2/1/2014Print - Conservation Groups Launch Global Freshwater Fish BioBlitz, Inviting 'Citizen Scientists' to Help Monitor Fish Specieshttp://www.globenewswire.com/news-release/2014/01/31/606524/10066486/en/Conservation-Groups-Launch-Global-Freshwater-Fish-BioBlitz-Inviting-Citizen-S…1/3
World Wildlife Fund January 31, 2014 15:08
Conservation Groups Launch Global Freshwater Fish BioBlitz,Inviting 'Citizen Scientists' to Help Monitor Fish Species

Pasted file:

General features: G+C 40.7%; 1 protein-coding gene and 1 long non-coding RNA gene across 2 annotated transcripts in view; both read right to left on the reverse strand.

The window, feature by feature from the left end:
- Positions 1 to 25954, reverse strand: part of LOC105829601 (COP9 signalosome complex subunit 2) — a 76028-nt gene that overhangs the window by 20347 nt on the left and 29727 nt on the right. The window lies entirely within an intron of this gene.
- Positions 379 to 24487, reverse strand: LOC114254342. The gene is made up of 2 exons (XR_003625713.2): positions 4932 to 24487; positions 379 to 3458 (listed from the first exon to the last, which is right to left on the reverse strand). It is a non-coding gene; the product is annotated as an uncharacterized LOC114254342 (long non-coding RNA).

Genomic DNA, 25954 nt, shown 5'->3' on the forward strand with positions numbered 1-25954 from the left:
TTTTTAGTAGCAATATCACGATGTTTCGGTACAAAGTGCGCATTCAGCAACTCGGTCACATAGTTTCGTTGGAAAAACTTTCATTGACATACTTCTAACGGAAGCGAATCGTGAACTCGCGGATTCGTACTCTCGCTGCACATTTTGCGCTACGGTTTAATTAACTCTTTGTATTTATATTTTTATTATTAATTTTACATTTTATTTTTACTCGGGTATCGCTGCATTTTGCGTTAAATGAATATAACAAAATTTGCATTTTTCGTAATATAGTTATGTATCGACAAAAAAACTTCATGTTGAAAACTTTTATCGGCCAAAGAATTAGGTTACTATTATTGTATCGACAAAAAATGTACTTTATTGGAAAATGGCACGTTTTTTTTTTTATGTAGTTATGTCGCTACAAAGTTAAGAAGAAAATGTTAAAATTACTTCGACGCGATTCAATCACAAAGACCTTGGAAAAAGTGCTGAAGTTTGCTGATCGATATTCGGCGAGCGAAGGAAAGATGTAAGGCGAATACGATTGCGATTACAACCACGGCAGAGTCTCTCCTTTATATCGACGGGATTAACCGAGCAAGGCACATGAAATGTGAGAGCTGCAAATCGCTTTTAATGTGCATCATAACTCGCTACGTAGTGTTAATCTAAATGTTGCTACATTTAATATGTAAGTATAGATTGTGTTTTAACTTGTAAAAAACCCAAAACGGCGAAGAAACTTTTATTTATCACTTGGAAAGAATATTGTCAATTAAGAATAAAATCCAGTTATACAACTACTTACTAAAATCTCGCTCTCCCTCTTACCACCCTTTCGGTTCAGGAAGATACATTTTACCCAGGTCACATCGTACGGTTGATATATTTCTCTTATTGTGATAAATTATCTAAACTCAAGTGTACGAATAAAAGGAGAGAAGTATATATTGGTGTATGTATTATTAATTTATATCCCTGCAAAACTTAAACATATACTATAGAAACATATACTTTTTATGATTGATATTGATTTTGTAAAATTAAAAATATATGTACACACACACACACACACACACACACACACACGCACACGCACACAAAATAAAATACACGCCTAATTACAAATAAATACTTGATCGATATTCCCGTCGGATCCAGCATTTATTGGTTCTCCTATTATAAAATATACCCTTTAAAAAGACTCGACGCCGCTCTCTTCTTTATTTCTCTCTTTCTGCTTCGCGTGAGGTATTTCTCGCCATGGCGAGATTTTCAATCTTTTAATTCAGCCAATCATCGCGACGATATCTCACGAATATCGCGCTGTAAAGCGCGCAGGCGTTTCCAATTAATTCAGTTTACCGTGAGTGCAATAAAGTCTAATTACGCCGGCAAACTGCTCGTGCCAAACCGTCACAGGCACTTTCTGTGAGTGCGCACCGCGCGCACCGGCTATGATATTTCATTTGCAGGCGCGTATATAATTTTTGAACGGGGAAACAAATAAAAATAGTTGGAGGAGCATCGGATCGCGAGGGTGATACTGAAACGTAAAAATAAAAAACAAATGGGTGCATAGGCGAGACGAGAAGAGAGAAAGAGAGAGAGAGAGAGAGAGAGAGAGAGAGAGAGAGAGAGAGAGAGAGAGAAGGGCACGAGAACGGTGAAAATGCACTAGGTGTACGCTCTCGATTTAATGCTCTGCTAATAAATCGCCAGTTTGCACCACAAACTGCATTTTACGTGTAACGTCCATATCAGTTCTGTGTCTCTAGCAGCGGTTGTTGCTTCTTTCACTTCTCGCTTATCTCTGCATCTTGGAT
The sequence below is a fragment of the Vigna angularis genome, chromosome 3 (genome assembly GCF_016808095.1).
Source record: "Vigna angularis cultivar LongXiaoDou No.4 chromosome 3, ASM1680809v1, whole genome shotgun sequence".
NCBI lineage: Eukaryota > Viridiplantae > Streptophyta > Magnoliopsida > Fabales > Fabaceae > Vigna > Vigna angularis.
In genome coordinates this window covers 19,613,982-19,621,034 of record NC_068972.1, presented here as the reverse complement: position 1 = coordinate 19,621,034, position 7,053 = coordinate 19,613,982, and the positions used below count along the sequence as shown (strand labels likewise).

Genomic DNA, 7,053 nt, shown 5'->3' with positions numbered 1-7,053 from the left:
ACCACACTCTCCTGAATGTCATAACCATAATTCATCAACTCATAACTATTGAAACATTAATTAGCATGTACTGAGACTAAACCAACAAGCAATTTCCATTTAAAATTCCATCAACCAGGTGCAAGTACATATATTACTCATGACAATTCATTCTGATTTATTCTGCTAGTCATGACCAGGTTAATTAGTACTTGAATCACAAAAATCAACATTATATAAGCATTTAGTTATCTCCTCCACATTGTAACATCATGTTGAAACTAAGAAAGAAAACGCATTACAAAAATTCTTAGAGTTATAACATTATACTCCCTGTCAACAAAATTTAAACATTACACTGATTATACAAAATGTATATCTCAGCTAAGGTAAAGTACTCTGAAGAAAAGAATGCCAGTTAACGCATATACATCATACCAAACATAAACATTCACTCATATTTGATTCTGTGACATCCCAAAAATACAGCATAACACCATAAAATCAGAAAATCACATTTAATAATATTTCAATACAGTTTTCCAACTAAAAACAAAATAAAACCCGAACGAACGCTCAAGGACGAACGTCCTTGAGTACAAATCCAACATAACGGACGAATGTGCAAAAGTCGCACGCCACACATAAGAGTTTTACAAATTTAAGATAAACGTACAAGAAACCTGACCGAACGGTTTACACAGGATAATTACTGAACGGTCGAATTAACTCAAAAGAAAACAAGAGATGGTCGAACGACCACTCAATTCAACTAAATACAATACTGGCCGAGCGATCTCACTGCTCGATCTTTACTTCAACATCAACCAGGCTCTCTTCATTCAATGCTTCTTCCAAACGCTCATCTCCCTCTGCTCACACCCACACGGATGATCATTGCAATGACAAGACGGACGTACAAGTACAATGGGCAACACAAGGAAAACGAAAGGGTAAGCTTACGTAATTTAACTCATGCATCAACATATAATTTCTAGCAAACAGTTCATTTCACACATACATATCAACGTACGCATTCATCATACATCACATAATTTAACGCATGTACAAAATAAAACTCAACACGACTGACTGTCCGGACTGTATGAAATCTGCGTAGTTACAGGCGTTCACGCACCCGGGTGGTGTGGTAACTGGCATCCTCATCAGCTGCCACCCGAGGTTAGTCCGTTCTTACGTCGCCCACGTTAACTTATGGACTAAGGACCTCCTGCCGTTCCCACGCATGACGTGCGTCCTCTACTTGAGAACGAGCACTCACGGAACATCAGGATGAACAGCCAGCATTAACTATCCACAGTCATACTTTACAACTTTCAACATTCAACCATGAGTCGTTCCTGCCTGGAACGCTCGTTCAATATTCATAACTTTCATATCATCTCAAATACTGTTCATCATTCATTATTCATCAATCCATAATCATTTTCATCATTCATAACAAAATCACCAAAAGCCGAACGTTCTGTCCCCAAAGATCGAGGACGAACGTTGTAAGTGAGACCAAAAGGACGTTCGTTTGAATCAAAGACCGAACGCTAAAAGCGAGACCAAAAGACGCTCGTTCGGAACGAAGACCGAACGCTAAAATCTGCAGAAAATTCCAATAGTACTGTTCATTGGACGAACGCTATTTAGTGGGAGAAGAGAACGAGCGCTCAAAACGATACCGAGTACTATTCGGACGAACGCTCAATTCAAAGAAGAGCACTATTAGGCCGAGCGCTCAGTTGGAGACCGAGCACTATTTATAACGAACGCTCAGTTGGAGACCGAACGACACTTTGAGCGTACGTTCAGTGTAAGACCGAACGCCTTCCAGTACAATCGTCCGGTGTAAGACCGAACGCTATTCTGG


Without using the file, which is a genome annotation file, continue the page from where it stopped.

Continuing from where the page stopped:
WASHINGTON, Jan. 31, 2014 (GLOBE NEWSWIRE) -- The 'Global Freshwater Fish BioBlitz' kicks off onWorld Wetlands Day to engage nature lovers in freshwater fish conservation. The Freshwater Fish SpecialistGroup (FFSG), of the International Union for Conservation of Nature and Wetlands International, has joinedforces with other international groups, namely World Wildlife Fund, Conservation International, FishBase, theFisheries Society of the British Isles and the Group on Earth Observations Biodiversity Observation Network, tointroduce this new global initiative. The BioBlitz project, designed by iNaturalist.org, will be hosted on the FFSGwebsite www.iucnffsg.org/bioblitz.People from around the world, whether they are anglers, photographers, students or nature lovers, are invited toupload photographs of freshwater fishes observed in their natural habitat, with details of where and when theysaw the fish. Volunteers with expertise in fish taxonomy will serve as curators to identify and verify the species toensure the data is research-grade. The information has the potential to assist scientists to describe new species,help assess the risk of extinction for the IUCN Red List of Threatened Species, can track the spread of invasivespecies and can be exported to freely accessible online data archives, such as Encyclopedia of Life.The launch of the project also highlights the importance of freshwater fish for the protection of internationallyimportant habitats. "More than three-quarters of Ramsar's Wetlands of International Importance, or Ramsar Sites, are entirely or partly freshwater sites, and, of those, over 30 percent became Ramsar Sites because of their important fish species" said Christopher Briggs, Secretary General of the Ramsar Convention on Wetlands."The more data we have on the species present in our wetlands, the better we can manage them. The Freshwater Fish BioBlitz will provide a wealth of essential information for managing our wetlands and their fish species."Projects like this are needed as Will Turner, Senior Vice President for the Moore Center for Science andOceans at Conservation International, explains "Freshwater fishes may be the most endangered group of vertebrates, with a third of all species threatened with extinction due to overfishing, pollution, habitat loss andfragmentation, alien invasive species and climate change.""The BioBlitz is our way of bringing the power of crowdsourcing to freshwater fish conservation," said MicheleThieme, senior freshwater conservation scientist at World Wildlife Fund. "Wildlife monitoring is vital toconservation, since we can't protect species unless we know where they live and what threats they might befacing. Engaging the public all over the world will help us identify more species in more places than we possiblycould alone."